An aphorism is nothing else but the slightest
form of writing raised to the highest level of expressive communication. Carl William Brown





What if everything is an illusion and nothing exists? In that case, I definitely overpaid for my carpet.


Woody Allen (1935-, American director, screenwriter, actor, comedian)


Half the work that is done in this world is to make things appear what they are not.


E. R. Beadle


Half the work that is done in this world is to make things appear what they are not.


E. R. Beadle


What seems to be, is, to those to whom it seems to be, and is productive of the most dreadful consequences to those to whom it seems to be, even of torments,  despair, eternal death.


William Blake (1757-1827, British poet, painter)


It is respectable to have no illusions, and safe, and profitable and dull.


Joseph Conrad (1857-1924, Polish-born British novelist)


Pray look better, Sir... those things yonder are no giants, but windmills.


Miguel De Cervantes (1547-1616, Spanish novelist, dramatist, poet)


Pleasure can be supported by an illusion; but happiness rests upon truth.


Sebastien-Roch Nicolas De Chamfort (1741-1794, French writer, journalist, playwright)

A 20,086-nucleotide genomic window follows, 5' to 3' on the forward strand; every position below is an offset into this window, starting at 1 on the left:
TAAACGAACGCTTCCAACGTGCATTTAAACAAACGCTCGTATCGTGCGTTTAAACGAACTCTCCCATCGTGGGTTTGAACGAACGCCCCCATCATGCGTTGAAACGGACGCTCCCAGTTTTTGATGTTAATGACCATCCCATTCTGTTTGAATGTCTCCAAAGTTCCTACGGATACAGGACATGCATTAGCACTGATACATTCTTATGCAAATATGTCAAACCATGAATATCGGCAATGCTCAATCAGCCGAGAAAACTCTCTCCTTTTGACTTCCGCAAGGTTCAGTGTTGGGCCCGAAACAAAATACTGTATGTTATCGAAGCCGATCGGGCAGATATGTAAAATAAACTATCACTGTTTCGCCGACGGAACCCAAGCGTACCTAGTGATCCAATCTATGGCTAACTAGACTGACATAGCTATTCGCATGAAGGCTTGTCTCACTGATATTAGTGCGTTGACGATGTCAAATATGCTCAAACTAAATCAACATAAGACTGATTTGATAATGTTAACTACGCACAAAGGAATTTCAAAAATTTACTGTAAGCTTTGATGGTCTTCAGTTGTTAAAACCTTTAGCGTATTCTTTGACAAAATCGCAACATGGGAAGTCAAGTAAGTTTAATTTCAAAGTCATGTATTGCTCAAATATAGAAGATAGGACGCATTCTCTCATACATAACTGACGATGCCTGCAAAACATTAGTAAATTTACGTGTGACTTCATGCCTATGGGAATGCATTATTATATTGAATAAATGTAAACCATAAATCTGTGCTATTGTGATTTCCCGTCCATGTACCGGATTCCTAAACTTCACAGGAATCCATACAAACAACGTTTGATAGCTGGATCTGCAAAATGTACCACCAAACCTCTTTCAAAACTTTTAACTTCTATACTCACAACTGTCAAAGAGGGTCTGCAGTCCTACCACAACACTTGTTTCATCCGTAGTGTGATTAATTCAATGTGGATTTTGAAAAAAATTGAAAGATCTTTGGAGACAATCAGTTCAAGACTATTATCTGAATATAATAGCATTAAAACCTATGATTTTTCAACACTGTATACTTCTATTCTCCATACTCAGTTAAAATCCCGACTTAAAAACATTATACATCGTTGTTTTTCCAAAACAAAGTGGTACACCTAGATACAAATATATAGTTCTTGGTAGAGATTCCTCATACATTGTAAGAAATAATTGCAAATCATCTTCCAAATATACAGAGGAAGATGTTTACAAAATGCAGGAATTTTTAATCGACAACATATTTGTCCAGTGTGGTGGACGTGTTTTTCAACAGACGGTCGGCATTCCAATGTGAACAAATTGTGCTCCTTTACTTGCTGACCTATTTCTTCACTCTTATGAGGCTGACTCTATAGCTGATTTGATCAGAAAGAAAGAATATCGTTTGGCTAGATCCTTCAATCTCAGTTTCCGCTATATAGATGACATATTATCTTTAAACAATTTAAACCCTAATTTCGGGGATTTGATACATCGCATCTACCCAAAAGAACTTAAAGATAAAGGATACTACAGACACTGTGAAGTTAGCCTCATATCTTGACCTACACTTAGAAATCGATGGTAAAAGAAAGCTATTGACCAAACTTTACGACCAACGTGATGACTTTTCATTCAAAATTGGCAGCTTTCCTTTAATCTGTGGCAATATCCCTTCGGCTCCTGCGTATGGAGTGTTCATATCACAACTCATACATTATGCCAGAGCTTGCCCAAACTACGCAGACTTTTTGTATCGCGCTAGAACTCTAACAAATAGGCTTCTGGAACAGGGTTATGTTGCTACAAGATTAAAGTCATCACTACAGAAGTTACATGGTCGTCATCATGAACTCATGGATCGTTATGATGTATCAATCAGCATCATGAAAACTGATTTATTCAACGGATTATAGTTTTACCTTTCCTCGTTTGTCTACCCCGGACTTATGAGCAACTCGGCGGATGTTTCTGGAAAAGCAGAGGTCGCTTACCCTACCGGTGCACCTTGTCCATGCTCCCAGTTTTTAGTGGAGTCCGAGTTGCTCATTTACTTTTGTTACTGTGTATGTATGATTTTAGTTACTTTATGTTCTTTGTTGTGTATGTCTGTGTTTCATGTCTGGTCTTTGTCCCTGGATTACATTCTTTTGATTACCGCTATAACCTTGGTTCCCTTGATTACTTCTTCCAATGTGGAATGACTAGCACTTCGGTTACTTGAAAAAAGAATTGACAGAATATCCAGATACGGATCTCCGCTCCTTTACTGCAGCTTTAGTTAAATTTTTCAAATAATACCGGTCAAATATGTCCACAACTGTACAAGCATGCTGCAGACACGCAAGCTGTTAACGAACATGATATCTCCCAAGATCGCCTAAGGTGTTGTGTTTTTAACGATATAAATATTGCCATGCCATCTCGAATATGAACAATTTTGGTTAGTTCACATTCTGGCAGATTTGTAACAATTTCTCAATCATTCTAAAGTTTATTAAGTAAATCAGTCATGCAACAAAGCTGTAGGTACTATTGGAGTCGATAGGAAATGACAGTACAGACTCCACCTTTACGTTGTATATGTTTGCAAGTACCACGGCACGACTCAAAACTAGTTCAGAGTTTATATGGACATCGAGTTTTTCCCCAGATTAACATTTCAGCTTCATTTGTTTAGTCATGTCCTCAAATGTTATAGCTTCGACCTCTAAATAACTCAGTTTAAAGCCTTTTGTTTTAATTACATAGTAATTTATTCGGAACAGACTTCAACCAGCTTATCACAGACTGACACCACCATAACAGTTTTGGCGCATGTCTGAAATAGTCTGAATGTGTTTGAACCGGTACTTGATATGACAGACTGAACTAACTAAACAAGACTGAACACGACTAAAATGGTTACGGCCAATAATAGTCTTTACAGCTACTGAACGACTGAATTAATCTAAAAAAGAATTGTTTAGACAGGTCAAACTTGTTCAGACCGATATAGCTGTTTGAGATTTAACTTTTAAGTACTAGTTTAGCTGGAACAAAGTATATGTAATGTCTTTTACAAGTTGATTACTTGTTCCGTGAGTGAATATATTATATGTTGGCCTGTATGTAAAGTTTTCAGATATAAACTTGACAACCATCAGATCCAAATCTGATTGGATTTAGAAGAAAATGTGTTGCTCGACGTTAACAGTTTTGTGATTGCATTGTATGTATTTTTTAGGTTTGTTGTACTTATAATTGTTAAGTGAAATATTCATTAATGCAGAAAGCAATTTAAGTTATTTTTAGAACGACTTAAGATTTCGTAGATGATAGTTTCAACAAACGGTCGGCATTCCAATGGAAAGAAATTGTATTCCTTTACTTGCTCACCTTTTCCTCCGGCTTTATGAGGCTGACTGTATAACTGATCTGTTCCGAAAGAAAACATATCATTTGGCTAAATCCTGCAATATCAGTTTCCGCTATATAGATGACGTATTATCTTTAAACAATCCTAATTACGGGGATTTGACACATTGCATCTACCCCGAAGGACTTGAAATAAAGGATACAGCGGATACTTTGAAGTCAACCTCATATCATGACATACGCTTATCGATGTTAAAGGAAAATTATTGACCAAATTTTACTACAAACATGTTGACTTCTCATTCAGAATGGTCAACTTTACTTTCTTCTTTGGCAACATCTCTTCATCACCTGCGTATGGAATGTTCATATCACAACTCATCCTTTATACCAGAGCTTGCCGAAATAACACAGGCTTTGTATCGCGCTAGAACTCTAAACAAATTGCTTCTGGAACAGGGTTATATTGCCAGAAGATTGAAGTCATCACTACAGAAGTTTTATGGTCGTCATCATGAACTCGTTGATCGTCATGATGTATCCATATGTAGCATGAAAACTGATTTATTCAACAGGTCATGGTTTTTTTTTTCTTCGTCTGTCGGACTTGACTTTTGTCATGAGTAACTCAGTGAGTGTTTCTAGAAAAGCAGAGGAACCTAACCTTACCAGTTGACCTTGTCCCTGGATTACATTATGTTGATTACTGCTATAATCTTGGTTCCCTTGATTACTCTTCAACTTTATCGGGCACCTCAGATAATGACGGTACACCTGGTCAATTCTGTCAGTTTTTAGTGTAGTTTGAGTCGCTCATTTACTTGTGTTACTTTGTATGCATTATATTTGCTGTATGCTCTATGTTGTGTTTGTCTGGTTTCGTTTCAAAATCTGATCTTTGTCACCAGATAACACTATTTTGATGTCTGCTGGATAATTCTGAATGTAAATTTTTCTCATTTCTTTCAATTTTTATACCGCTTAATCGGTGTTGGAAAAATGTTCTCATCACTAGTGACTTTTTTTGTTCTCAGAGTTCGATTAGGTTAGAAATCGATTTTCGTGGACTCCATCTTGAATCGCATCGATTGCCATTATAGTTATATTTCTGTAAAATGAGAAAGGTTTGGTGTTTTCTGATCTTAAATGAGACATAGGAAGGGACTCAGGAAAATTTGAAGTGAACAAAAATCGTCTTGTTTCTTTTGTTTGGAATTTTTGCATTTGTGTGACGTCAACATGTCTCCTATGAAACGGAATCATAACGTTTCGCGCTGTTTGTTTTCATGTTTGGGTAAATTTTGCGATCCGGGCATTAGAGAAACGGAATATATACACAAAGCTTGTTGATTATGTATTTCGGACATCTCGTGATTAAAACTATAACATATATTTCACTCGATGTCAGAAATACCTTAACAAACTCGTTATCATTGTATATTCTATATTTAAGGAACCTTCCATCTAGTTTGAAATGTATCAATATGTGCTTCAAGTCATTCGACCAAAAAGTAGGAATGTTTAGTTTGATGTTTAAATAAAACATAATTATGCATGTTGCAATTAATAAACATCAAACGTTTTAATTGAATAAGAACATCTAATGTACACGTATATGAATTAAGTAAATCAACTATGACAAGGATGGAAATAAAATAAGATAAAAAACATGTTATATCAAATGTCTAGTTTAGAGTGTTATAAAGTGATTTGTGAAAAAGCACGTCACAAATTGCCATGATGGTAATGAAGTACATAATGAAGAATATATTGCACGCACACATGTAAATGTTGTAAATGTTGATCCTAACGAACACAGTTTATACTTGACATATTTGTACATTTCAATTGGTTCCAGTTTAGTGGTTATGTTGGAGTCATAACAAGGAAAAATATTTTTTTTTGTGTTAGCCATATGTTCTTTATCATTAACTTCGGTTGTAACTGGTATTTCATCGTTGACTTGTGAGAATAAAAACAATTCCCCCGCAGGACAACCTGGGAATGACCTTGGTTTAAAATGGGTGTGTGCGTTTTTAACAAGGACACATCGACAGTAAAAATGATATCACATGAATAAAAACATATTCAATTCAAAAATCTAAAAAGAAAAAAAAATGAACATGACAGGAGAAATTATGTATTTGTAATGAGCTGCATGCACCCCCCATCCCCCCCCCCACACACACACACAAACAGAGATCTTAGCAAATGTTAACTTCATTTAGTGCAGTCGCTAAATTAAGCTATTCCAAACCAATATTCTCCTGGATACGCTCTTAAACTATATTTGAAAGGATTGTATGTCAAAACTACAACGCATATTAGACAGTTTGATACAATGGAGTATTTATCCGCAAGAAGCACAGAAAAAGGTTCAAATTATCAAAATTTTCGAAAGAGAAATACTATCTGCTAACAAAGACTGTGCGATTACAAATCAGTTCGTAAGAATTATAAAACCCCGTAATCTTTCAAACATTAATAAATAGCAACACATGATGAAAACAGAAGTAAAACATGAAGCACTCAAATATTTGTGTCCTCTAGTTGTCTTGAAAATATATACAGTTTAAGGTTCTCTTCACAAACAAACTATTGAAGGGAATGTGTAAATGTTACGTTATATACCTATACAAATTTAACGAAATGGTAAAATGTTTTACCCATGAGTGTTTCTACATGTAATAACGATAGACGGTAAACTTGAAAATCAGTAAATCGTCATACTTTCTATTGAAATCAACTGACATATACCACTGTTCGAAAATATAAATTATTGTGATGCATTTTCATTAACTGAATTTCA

We must select the Illusion which appeals to our temperament and embrace it with passion, if we want to be happy.


Cyril Connolly (1903-1974, British critic)


The wise man, knowing how to enjoy achieved results without having constantly to replace them with others, finds in them an attachment to life in the hour of difficulty. But the man who has always pinned all his hopes on the future and lived with his eyes fixed upon it, has nothing in the past as a comfort against the present's afflictions, for the past was nothing to him but a series of hastily experienced stages. What blinded him to himself was his expectation always to find further on the happiness he had so far missed. Now he is stopped in his tracks; from now on nothing remains behind or ahead of him to fix his gaze upon.


Emile Durkheim (1858-1917, French sociologist)


For what we call illusions are often, in truth, a wider vision of past and present realities -- a willing movement of a man's soul with the larger sweep of the world's forces -- a movement towards a more assured end than the chances of a single life.


George Eliot (1819-1880, British novelist)


What difference is there, do you think, between those in Plato's cave who can only marvel at the shadows and images of various objects, provided they are content and don't know what they miss, and the philosopher who has emerged from the cave and sees the real things?


Desiderius Erasmus (c.1466-1536, Dutch humanist)


The impression forces itself upon one that men measure by false standards, that everyone seeks power, success, riches for himself, and admires others who attain them, while undervaluing the truly precious thing in life.


Sigmund Freud (1856-1939, Austrian physician, founder of Psychoanalysis)


People who have realized that this is a dream imagine that it is easy to wake up, and are angry with those who continue sleeping, not considering that the whole world that environs them does not permit them to wake. Life proceeds as a series of optical illusions, artificial needs and imaginary sensations.